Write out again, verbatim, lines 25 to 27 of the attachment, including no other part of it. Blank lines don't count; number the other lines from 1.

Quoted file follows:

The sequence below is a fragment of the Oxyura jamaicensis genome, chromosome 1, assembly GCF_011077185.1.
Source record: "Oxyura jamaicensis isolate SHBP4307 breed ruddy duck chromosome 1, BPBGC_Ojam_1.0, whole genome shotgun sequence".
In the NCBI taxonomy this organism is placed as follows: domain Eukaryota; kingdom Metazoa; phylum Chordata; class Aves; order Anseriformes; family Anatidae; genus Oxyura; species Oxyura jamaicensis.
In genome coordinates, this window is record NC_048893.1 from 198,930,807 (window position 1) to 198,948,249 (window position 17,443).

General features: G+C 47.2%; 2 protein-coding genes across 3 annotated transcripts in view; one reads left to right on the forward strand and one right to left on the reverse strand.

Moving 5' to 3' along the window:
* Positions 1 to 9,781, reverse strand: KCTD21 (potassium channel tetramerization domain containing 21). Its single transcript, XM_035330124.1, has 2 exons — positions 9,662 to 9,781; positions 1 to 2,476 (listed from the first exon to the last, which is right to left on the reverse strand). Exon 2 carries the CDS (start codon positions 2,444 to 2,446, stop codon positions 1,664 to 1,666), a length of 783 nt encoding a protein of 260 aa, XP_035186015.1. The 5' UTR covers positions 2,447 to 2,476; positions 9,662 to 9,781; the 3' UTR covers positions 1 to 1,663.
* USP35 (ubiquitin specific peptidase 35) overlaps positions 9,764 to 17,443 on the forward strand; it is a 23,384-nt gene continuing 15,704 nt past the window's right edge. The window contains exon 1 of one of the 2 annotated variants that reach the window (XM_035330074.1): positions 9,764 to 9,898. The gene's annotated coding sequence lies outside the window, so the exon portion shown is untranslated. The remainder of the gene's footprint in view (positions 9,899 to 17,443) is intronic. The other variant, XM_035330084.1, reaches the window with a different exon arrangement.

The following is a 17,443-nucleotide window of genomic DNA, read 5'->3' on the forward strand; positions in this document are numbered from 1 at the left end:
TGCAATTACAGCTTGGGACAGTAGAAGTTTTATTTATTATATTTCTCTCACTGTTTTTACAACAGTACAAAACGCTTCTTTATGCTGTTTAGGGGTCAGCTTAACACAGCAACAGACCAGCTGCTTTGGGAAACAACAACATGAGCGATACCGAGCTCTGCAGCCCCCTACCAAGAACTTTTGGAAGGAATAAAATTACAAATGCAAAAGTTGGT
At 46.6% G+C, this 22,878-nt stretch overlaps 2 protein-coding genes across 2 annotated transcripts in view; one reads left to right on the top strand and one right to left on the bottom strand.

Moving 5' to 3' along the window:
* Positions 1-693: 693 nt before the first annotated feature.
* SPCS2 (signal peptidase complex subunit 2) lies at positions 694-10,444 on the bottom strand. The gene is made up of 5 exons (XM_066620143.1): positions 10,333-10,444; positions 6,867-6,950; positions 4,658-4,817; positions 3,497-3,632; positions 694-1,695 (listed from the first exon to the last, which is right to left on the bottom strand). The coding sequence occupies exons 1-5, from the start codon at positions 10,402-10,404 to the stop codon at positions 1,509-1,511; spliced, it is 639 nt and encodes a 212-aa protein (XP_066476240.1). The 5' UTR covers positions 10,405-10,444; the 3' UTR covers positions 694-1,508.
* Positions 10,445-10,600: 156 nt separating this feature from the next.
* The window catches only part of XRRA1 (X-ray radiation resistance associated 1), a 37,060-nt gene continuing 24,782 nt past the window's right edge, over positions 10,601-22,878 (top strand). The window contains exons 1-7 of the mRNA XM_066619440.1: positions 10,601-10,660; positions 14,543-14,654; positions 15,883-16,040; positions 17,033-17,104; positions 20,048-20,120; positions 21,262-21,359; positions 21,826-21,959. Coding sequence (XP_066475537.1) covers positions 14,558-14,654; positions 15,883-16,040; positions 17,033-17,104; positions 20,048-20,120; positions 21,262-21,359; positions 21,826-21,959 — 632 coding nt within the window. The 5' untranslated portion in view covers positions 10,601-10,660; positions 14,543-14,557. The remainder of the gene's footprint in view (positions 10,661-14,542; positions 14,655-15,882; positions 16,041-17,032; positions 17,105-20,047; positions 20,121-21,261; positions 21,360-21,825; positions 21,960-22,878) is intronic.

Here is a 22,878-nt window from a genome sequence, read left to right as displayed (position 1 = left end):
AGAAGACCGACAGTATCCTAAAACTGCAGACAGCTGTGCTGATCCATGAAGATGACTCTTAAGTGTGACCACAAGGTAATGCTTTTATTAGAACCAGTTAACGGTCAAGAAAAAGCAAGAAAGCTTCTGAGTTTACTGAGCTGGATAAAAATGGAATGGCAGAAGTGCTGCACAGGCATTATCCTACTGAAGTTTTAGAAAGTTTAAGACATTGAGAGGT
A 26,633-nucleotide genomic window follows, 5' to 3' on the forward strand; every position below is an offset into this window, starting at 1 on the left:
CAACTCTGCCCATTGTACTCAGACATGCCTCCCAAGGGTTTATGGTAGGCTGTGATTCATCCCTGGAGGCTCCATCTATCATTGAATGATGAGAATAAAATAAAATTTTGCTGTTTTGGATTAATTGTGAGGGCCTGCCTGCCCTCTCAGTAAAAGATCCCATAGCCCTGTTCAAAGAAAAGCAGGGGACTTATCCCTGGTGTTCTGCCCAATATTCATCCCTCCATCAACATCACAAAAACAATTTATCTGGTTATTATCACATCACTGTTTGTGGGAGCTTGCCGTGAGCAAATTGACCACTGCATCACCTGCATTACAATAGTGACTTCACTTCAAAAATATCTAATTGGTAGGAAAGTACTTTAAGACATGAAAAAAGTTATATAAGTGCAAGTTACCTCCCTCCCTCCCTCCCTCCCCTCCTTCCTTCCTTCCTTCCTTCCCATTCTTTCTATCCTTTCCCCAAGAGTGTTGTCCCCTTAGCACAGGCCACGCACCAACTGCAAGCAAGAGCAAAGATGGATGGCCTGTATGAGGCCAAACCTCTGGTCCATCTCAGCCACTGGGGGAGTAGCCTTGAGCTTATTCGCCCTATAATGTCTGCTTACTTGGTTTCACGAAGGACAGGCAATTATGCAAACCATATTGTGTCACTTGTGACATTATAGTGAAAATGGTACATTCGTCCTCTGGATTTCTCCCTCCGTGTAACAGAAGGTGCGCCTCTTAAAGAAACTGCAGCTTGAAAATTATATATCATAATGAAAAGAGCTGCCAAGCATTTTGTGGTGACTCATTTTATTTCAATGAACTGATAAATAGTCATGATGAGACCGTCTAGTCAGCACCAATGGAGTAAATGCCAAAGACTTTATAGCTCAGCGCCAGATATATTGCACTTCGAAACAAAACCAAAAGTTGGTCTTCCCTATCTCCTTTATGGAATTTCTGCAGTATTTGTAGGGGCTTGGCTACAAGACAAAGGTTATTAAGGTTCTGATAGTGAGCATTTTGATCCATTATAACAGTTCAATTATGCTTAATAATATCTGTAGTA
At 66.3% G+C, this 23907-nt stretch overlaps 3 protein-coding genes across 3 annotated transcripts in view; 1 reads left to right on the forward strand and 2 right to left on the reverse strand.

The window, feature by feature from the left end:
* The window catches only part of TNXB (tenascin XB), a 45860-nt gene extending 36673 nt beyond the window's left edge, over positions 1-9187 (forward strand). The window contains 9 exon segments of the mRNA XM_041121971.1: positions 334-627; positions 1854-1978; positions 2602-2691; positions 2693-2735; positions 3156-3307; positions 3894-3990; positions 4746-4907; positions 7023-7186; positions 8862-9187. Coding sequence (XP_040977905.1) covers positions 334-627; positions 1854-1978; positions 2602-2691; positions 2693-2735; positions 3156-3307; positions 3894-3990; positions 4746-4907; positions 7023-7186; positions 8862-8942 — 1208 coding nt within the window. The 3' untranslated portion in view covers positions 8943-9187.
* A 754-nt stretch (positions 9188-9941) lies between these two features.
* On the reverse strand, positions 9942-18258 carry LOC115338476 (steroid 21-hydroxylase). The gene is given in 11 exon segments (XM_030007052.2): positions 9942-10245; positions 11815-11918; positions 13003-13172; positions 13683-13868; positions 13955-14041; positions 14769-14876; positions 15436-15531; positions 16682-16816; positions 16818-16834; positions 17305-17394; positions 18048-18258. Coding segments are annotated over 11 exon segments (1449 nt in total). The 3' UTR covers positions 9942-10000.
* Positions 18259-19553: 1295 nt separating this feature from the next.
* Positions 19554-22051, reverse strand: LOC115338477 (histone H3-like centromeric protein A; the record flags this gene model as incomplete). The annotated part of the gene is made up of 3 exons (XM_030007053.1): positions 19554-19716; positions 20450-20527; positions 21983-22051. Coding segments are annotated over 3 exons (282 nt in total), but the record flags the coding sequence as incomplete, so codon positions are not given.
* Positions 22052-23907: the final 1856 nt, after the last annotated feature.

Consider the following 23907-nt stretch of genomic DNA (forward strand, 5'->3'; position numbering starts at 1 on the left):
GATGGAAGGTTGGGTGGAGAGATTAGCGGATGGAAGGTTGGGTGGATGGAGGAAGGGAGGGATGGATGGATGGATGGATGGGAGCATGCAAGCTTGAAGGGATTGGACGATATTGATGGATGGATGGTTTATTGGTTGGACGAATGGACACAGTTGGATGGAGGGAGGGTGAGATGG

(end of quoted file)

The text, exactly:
* On the reverse strand, positions 9942-18258 carry LOC115338476 (steroid 21-hydroxylase). The gene is given in 11 exon segments (XM_030007052.2): positions 9942-10245; positions 11815-11918; positions 13003-13172; positions 13683-13868; positions 13955-14041; positions 14769-14876; positions 15436-15531; positions 16682-16816; positions 16818-16834; positions 17305-17394; positions 18048-18258. Coding segments are annotated over 11 exon segments (1449 nt in total). The 3' UTR covers positions 9942-10000.
* Positions 18259-19553: 1295 nt separating this feature from the next.
* Positions 19554-22051, reverse strand: LOC115338477 (histone H3-like centromeric protein A; the record flags this gene model as incomplete). The annotated part of the gene is made up of 3 exons (XM_030007053.1): positions 19554-19716; positions 20450-20527; positions 21983-22051. Coding segments are annotated over 3 exons (282 nt in total), but the record flags the coding sequence as incomplete, so codon positions are not given.